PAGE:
But this goes to an earlier observation: your website is not a promotional strategy. You need a promotional strategy for your website.
Have a compelling story. A Unique Selling Proposition. What is different, unusual, special or otherwise notable about what you do?
Telling people that what’s cool about your band is that you sound like Green Day is not a USP. Sounding like Green Day might be a plus for your target audience — but there has to be a different story to be told.
The thing that makes you different as a band, a company, a product or a service is the thing you want to be putting out there. And you need to be putting it out there in a way that will encourage other people to send it on. Find a strategy to get people to retell your story, and re-retell it.
My Own Attempt
For me, the strategy I’m trying out is what you’re reading right now.
Having completed the series (last instalment in a couple of days), I’m compiling The 20 Things You Must Know About Music Online into an e-book.
I’m getting it redrafted into a pdf file that can be downloaded from the website (soon, honest), emailed to friends, printed off and filed away for reference.
Anyone who wants The 20 Things can come here to read the blog, or can simply download the finished document. They can then email the link to other people they think might be interested — or just forward the pdf file on to their entire address book.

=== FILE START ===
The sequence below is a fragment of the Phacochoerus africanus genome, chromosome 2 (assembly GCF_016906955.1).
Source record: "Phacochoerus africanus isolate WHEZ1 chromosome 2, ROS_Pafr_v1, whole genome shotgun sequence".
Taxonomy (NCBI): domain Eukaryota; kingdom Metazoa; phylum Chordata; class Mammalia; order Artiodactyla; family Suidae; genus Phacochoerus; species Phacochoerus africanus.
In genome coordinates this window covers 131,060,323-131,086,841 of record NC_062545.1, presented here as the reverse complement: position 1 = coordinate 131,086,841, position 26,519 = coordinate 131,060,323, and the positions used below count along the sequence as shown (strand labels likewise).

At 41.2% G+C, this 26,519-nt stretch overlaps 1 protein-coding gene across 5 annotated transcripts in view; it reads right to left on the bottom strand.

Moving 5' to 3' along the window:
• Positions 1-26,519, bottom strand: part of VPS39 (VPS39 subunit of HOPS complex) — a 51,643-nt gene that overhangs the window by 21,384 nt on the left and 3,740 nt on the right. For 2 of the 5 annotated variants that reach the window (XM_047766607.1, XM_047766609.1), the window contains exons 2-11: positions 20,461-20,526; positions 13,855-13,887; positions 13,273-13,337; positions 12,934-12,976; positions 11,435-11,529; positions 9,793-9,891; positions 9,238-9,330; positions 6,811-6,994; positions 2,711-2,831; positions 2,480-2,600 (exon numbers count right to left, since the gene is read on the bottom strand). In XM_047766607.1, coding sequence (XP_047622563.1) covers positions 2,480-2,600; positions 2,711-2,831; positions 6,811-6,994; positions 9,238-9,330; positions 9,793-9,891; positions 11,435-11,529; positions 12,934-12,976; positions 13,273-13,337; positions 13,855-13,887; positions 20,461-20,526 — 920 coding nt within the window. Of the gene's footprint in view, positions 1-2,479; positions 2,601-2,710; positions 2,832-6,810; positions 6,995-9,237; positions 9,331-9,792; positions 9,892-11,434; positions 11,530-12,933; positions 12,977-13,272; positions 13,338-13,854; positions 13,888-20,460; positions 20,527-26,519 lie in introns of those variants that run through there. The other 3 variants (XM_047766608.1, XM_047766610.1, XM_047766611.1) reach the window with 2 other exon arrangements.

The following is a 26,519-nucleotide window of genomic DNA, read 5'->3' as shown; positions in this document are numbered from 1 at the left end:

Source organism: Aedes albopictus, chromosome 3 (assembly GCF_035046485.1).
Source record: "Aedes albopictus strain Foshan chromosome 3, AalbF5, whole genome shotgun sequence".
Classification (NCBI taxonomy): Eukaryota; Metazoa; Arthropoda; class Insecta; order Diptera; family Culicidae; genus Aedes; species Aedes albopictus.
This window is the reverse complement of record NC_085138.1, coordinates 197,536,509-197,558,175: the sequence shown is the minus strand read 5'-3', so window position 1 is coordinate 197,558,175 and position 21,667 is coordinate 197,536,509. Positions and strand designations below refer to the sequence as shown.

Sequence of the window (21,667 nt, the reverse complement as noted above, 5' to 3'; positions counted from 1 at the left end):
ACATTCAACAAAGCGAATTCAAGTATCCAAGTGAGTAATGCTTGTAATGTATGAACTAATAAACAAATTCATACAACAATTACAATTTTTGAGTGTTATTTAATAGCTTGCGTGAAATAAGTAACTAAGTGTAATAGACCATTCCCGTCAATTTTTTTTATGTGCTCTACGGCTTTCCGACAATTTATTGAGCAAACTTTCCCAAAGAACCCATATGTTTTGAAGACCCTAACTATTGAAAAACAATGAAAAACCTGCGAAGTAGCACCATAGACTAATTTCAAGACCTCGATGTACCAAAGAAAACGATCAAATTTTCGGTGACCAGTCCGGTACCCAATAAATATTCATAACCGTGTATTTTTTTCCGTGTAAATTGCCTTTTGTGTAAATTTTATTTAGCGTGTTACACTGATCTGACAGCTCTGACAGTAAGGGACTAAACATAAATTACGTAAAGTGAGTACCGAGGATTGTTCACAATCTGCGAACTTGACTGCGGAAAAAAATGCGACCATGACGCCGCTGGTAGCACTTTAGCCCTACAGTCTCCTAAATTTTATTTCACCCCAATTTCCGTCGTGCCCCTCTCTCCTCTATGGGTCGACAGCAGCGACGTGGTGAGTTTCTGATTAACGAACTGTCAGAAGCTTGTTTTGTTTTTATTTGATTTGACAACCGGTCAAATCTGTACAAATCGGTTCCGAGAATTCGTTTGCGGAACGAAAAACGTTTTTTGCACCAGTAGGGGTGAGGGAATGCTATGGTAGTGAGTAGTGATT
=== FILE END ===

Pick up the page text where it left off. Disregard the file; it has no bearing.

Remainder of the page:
More importantly, I’m doing a couple of extra things with it to help make it viral.
First, I’m not making people jump through hoops to get it. I don’t need your email address. You can just have the ebook — free, gratis, no catches. However, if you want to collect email addresses, you can always give The 20 Things away from your own website and require a signup first, if you like. I have no problem with that.
You can even print it up, change all the fonts, put pictures in it, get it bound, stick your logo all over it and give it to — well, whoever you want to give it to. Hell, you could make an audiobook version, set it to music, or work it into an interpretive dance routine, if you like. Knock yourself out.
I only ask a few things:
1) you don’t sell it (or include it in something you do sell)
2) you say it was written by me
3) you include a link to New Music Strategies
Fair enough? See what’s in it for me? Exactly.
Obviously if you want to use it in a commercial context, we can have a conversation and work something out. But for the vast majority of people who just want to read it and refer to it to make sure their music business (or, actually, pretty much any small-medium business) is on track, this will be my gift to you. Hope you find it useful.
Check This Out
Whatever you do or make, give a thought to making it something that people will want to send to other people. Your best marketing is word of mouth, because online, word of mouth is exponentially more powerful.
Whatever it is you do, try and think of a way to encourage people to include it in an email with the subject line: ‘Check this out!’… and then look forward to seeing it come round again in a week or so with the subject line ‘FWD: FWD: FWD: FWD: Check this out!’